5:20 When 1 Jesus 2 saw their 3 faith he said, “Friend, 4 your sins are forgiven.” 5
7:50 He 6 said to the woman, “Your faith 7 has saved you; 8 go in peace.”
8:25 Then 9 he said to them, “Where is your faith?” 10 But they were afraid and amazed, 11 saying to one another, “Who then is this? He commands even the winds and the water, 12 and they obey him!”
8:48 Then 13 he said to her, “Daughter, your faith has made you well. 14 Go in peace.”
17:19 Then 15 he said to the man, 16 “Get up and go your way. Your faith has made you well.” 17
18:42 Jesus 18 said to him, “Receive 19 your sight; your faith has healed you.” 20
22:32 but I have prayed for you, Simon, 21 that your faith may not fail. 22 When 23 you have turned back, 24 strengthen 25 your brothers.”
1 tn Here καί (kai) has not been translated because of differences between Greek and English style.
2 tn Grk “he”; the referent (Jesus) has been specified in the translation for clarity.
3 sn The plural pronoun their makes it clear that Jesus was responding to the faith of the entire group, not just the paralyzed man.
4 tn Grk “Man,” but the term used in this way was not derogatory in Jewish culture. Used in address (as here) it means “friend” (see BDAG 82 s.v. ἄνθρωπος 8).
5 tn Grk “Man, your sins are forgiven you.” Luke stresses the forgiveness of sins (cf. 1:77; 3:3; 24:47). In 5:20 he uses both the perfect ἀφέωνται and the personal pronoun σοι which together combine to heighten the subjective aspect of the experience of forgiveness. The σοι has been omitted in translation in light of normal English style.
sn The passive voice here is a divine passive (ExSyn 437). It is clear that God does the forgiving.
6 tn Here δέ (de) has not been translated.
9 tn Here δέ (de) has been translated as “then” to indicate the implied sequence of events within the narrative.
10 sn “Where is your faith?” The call is to trust God and realize that those who exercise faith can trust in his care.
11 sn The combination of fear and respect (afraid and amazed) shows that the disciples are becoming impressed with the great power at work in Jesus, a realization that fuels their question. For a similar reaction, see Luke 5:9.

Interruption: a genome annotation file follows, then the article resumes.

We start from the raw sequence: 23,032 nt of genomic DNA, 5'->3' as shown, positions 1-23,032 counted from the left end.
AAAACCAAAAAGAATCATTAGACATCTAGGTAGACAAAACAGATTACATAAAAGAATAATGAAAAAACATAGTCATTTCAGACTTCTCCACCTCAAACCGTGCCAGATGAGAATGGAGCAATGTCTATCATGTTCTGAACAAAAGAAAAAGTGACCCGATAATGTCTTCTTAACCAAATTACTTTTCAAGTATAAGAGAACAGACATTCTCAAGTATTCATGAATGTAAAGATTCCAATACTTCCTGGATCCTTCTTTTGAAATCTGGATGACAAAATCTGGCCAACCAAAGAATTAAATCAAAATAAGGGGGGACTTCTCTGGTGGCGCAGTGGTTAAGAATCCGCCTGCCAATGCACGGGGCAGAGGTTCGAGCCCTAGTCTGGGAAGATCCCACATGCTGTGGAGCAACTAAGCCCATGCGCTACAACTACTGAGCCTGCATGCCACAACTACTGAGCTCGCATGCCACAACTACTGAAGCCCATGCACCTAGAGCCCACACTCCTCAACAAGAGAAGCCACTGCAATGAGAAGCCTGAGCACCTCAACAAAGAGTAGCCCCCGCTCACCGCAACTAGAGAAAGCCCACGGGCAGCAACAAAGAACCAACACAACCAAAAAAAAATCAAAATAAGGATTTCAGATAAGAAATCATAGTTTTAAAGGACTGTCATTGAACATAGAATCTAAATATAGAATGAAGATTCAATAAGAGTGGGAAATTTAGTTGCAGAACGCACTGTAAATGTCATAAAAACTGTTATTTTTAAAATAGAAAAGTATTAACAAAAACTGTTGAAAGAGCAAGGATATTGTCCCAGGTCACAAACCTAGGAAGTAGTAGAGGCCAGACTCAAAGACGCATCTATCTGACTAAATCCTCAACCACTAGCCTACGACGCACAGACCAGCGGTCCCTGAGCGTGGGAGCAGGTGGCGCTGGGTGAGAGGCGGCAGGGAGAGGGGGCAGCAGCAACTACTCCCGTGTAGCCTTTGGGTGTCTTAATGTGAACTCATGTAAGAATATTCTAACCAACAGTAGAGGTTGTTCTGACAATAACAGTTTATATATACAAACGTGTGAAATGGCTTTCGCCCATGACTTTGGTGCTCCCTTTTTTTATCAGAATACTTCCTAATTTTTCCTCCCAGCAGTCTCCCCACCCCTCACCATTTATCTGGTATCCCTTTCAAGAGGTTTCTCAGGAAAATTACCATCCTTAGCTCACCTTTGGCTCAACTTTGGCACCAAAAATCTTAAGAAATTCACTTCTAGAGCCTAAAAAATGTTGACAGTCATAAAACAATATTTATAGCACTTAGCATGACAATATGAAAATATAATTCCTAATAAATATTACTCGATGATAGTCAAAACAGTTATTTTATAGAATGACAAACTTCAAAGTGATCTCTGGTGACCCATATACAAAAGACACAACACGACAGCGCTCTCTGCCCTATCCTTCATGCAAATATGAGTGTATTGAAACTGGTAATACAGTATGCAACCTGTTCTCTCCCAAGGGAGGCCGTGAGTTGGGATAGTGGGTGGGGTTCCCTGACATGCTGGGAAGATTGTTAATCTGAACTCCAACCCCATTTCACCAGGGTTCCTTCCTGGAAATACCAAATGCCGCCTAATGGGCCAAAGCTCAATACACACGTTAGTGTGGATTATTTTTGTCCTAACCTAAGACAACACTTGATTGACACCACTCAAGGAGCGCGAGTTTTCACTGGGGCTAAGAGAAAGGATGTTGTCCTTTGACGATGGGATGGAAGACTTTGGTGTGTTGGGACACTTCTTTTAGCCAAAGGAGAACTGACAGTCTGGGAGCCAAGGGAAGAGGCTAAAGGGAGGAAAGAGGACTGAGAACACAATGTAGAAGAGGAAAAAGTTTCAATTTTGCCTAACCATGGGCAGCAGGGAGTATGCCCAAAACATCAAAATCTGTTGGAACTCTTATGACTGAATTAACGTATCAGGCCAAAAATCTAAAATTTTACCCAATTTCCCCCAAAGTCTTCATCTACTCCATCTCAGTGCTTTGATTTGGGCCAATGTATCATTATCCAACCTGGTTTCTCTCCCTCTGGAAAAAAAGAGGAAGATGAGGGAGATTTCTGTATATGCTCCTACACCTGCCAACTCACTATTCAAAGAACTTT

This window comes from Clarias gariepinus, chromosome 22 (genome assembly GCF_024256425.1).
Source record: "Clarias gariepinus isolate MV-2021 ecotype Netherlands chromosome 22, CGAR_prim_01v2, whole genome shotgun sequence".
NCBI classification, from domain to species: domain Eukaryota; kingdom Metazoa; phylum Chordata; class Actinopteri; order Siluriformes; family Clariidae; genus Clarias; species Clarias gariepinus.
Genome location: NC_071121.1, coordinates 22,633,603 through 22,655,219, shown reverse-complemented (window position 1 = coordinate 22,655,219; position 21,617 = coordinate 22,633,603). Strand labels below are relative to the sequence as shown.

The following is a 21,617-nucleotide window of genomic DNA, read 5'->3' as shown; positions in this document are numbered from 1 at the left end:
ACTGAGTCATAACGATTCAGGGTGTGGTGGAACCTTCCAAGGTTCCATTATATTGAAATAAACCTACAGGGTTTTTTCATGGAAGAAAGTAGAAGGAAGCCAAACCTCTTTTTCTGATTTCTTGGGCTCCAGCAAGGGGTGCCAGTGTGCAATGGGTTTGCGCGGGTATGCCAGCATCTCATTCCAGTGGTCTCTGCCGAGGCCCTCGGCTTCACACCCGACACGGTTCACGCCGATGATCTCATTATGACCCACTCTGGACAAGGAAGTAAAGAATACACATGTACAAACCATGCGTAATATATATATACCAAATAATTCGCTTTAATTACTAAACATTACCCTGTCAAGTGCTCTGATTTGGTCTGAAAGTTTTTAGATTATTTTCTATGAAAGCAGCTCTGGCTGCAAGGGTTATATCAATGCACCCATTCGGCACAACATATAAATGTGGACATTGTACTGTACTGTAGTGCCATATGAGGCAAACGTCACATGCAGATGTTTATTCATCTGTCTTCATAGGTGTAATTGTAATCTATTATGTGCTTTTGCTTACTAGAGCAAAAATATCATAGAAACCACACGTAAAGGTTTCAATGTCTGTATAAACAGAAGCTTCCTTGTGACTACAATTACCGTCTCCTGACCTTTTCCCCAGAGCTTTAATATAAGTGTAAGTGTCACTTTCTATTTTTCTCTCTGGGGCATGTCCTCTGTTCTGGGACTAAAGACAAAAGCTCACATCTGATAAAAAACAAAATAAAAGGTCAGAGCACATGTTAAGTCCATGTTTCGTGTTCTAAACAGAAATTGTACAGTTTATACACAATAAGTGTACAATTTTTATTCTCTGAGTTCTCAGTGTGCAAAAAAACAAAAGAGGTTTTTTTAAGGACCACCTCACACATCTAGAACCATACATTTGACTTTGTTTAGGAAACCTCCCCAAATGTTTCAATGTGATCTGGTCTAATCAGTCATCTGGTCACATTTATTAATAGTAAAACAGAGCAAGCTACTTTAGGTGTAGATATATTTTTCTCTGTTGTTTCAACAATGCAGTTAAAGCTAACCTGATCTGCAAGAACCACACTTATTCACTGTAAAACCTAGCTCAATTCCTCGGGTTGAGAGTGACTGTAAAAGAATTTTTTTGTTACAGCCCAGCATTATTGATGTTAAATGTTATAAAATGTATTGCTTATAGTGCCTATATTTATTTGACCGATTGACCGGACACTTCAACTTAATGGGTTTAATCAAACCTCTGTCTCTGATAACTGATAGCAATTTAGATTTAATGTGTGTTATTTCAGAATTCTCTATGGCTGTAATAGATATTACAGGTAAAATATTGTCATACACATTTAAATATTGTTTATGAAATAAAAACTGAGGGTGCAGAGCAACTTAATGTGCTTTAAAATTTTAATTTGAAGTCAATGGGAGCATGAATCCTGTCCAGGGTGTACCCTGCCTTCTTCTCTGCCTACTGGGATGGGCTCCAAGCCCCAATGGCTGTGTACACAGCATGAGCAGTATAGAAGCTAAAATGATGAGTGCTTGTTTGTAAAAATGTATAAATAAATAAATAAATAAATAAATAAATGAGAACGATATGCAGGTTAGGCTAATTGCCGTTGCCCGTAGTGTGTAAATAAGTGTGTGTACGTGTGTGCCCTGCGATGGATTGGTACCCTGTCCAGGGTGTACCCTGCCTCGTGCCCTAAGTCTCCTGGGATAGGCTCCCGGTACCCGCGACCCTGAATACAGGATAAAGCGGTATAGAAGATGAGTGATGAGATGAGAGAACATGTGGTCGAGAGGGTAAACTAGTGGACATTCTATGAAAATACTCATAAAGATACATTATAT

12 sn Jesus’ authority over creation raised a question for the disciples about who he was exactly (“Who then is this?”). This verse shows that the disciples followed Jesus even though they did not know all about him yet.
13 tn Here δέ (de) has been translated as “then” to indicate the implied sequence of events within the narrative.
14 tn Or “has delivered you”; Grk “has saved you.” This should not be understood as an expression for full salvation in the immediate context; it refers only to the woman’s healing.
15 tn Here καί (kai) has been translated as “then” to indicate the implied sequence of events within the narrative.
16 tn Grk “to him”; the referent has been specified in the translation for clarity.
17 tn Or “has delivered you”; Grk “has saved you.” The remark about faith suggests the benefit of trusting in Jesus’ ability to deliver. Apparently the Samaritan benefited from the healing in a way the other nine did not.
18 tn Here καί (kai) has not been translated because of differences between Greek and English style.
19 tn Or “Regain” (see the note on the phrase “let me see again” in the previous verse).
20 tn Grk “has saved you,” but in a nonsoteriological sense; the man has been delivered from his disability.
21 sn Here and in the remainder of the verse the second person pronouns are singular, so only Peter is in view. The name “Simon” has been supplied as a form of direct address to make this clear in English.
22 sn That your faith may not fail. Note that Peter’s denials are pictured here as lapses, not as a total absence of faith.
23 tn Grk “And when.” Here καί (kai) has not been translated because of differences between Greek and English style.
24 tn Or “turned around.”
25 sn Strengthen your brothers refers to Peter helping to strengthen their faith. Jesus quite graciously restores Peter “in advance,” even with the knowledge of his approaching denials.